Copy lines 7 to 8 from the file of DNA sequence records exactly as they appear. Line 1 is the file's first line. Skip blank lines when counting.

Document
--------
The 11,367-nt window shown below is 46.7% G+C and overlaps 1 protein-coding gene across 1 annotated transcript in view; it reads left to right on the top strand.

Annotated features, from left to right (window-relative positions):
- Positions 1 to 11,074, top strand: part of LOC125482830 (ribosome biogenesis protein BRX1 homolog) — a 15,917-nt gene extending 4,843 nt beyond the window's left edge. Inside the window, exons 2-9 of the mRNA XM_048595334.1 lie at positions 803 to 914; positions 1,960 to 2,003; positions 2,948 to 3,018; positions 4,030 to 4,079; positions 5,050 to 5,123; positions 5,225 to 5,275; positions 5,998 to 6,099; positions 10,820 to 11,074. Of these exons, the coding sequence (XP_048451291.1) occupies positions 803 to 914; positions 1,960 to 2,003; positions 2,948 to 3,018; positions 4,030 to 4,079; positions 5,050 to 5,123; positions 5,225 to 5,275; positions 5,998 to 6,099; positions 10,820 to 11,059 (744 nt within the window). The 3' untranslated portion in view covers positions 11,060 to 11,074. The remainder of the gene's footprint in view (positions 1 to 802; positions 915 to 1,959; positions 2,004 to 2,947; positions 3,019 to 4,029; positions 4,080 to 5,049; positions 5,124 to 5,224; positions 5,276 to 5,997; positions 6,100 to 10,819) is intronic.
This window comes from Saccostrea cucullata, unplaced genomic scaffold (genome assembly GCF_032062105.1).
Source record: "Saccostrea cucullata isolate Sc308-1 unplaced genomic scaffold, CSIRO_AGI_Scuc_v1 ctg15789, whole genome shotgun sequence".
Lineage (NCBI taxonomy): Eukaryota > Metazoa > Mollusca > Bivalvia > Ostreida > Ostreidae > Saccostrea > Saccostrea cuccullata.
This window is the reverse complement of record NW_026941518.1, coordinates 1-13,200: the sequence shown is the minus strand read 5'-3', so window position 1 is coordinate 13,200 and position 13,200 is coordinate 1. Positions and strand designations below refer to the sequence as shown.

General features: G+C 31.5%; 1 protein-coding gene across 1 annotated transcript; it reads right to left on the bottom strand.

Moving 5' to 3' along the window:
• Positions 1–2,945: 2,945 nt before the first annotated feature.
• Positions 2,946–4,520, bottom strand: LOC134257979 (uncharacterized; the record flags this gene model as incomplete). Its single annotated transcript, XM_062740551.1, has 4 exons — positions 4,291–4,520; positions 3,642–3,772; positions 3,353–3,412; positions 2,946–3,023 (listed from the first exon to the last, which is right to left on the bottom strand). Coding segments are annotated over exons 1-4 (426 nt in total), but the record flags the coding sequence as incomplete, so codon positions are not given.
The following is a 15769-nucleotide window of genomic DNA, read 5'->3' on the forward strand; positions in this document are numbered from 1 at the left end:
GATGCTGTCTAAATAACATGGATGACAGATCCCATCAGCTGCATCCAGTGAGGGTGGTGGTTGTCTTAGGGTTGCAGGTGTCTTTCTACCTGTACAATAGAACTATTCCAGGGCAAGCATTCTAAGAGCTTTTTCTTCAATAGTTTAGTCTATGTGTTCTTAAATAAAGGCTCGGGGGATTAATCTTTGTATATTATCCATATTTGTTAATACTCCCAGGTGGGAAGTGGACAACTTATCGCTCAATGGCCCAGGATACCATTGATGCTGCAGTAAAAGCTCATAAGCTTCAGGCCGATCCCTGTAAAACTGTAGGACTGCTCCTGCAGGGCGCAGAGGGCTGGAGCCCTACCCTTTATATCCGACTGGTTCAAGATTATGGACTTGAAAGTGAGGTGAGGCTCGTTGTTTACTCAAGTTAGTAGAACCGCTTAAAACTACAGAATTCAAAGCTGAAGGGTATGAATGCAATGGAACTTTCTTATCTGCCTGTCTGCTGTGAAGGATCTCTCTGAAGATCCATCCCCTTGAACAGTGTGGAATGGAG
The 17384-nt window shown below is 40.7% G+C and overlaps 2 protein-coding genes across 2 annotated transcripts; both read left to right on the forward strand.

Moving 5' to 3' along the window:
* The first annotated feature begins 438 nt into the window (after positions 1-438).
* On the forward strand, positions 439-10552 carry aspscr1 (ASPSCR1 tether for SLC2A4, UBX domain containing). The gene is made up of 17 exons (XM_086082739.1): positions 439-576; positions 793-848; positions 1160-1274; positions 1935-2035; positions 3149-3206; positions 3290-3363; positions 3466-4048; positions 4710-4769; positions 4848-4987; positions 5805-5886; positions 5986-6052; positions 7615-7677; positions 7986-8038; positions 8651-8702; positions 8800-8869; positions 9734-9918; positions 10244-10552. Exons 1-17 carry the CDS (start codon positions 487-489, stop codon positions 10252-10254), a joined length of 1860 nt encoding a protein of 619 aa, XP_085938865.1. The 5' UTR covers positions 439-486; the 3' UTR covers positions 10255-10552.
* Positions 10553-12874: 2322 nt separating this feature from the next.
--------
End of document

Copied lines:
This window is the reverse complement of record NW_026941518.1, coordinates 1-13,200: the sequence shown is the minus strand read 5'-3', so window position 1 is coordinate 13,200 and position 13,200 is coordinate 1. Positions and strand designations below refer to the sequence as shown.

General features: G+C 31.5%; 1 protein-coding gene across 1 annotated transcript; it reads right to left on the bottom strand.